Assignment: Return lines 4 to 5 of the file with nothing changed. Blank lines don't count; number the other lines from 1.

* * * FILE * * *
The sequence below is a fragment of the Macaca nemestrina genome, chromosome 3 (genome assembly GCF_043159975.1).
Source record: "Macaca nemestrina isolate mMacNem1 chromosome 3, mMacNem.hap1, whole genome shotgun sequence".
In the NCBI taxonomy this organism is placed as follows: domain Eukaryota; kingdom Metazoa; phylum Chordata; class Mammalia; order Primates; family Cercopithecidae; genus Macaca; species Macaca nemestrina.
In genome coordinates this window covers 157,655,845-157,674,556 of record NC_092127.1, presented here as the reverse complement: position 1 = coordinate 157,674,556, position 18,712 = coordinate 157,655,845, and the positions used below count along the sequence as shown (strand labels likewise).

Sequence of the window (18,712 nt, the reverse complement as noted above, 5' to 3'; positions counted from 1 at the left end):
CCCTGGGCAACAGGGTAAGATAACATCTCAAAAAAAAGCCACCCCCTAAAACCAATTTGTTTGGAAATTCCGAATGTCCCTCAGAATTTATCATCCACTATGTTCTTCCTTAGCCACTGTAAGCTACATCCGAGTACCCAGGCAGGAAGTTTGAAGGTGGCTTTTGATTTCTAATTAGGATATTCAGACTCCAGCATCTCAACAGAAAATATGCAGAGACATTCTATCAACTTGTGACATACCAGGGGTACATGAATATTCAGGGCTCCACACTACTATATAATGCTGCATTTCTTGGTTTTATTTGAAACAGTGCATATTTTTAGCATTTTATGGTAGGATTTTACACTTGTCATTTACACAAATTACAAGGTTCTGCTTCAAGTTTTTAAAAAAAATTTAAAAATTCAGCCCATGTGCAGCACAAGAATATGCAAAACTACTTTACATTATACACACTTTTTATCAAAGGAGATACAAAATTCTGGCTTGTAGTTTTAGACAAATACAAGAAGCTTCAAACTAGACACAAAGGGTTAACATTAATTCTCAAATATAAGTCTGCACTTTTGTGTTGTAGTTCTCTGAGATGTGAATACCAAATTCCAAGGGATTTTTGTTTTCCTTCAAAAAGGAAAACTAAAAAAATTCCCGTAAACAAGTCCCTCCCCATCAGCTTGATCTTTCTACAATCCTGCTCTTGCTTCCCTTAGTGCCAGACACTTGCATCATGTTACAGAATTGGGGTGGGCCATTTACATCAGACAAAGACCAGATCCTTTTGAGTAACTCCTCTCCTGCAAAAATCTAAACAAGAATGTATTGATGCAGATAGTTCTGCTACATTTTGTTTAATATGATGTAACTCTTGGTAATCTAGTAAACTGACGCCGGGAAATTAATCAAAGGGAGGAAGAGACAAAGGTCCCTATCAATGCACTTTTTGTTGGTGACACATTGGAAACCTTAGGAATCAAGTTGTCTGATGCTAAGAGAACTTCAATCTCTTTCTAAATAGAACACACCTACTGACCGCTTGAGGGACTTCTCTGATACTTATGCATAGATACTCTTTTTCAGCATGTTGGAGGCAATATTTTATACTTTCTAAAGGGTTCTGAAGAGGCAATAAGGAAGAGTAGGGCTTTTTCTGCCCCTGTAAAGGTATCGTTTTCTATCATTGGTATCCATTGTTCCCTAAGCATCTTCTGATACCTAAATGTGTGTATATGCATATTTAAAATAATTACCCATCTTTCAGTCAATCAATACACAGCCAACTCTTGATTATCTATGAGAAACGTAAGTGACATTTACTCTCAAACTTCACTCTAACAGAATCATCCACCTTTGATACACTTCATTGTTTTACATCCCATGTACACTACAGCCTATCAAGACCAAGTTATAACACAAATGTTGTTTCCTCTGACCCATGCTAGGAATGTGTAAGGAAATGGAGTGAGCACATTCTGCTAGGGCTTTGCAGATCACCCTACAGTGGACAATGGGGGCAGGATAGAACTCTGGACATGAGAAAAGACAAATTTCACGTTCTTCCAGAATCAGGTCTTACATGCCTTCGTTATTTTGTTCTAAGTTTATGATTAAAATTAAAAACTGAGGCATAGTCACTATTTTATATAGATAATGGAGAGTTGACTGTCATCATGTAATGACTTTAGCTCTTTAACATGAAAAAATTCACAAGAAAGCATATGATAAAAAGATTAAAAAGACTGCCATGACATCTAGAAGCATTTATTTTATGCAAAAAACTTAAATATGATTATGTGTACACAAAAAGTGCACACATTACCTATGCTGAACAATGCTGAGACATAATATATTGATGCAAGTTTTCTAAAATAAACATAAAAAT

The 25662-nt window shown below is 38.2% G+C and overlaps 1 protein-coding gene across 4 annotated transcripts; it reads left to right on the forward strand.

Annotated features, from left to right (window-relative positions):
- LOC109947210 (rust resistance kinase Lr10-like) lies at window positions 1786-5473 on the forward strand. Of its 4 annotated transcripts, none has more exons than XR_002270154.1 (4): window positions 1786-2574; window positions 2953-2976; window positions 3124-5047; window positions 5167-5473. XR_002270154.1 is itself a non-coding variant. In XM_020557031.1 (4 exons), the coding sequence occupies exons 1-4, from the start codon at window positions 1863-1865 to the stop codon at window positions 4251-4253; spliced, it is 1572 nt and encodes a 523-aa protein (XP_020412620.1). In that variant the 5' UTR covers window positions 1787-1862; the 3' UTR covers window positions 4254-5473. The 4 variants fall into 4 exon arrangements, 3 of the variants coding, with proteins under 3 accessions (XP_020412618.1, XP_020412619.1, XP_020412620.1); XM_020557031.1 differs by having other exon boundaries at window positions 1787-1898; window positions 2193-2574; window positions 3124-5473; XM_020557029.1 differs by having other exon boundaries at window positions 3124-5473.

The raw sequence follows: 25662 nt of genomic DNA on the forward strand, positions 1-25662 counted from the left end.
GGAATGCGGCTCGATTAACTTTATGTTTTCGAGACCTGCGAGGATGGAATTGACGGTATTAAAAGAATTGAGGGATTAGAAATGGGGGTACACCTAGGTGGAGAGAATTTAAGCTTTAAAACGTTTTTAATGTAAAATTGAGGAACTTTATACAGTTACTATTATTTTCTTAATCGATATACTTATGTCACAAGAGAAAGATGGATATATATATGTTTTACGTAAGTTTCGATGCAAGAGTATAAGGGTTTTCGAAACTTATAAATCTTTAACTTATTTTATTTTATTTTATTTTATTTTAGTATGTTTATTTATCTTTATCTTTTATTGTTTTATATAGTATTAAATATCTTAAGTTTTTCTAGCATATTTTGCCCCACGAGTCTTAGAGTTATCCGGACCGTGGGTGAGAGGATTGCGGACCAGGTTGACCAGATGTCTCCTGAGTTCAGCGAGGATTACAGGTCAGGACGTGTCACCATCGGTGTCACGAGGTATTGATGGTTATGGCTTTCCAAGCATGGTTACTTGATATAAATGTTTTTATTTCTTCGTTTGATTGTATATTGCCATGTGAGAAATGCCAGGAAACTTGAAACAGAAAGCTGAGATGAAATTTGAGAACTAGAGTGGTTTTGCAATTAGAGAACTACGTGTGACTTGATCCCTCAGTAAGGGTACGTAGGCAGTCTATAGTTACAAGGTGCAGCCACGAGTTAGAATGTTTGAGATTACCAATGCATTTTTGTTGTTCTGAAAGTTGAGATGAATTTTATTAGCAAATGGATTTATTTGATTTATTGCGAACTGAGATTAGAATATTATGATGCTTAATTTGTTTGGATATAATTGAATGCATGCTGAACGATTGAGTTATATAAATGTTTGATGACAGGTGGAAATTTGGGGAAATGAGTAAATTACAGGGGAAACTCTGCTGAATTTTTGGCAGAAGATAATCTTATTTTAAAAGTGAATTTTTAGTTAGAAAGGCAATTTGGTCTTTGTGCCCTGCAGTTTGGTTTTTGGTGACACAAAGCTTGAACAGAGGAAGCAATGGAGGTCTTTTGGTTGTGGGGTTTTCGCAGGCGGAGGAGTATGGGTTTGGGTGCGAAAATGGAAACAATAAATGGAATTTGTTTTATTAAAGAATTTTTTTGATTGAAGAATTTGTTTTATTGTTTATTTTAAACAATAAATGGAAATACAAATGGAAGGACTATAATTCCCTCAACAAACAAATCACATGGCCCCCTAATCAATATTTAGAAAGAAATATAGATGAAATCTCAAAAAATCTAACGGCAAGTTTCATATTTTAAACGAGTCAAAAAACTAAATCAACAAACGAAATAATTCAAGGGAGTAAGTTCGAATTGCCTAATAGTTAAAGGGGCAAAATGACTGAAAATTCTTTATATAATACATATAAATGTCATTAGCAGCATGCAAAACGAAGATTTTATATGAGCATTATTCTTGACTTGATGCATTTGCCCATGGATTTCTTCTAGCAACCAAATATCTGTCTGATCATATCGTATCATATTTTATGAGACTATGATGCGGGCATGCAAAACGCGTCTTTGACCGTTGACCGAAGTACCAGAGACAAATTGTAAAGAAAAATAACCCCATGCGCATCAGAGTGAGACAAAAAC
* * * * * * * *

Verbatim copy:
In genome coordinates this window covers 157,655,845-157,674,556 of record NC_092127.1, presented here as the reverse complement: position 1 = coordinate 157,674,556, position 18,712 = coordinate 157,655,845, and the positions used below count along the sequence as shown (strand labels likewise).

Sequence of the window (18,712 nt, the reverse complement as noted above, 5' to 3'; positions counted from 1 at the left end):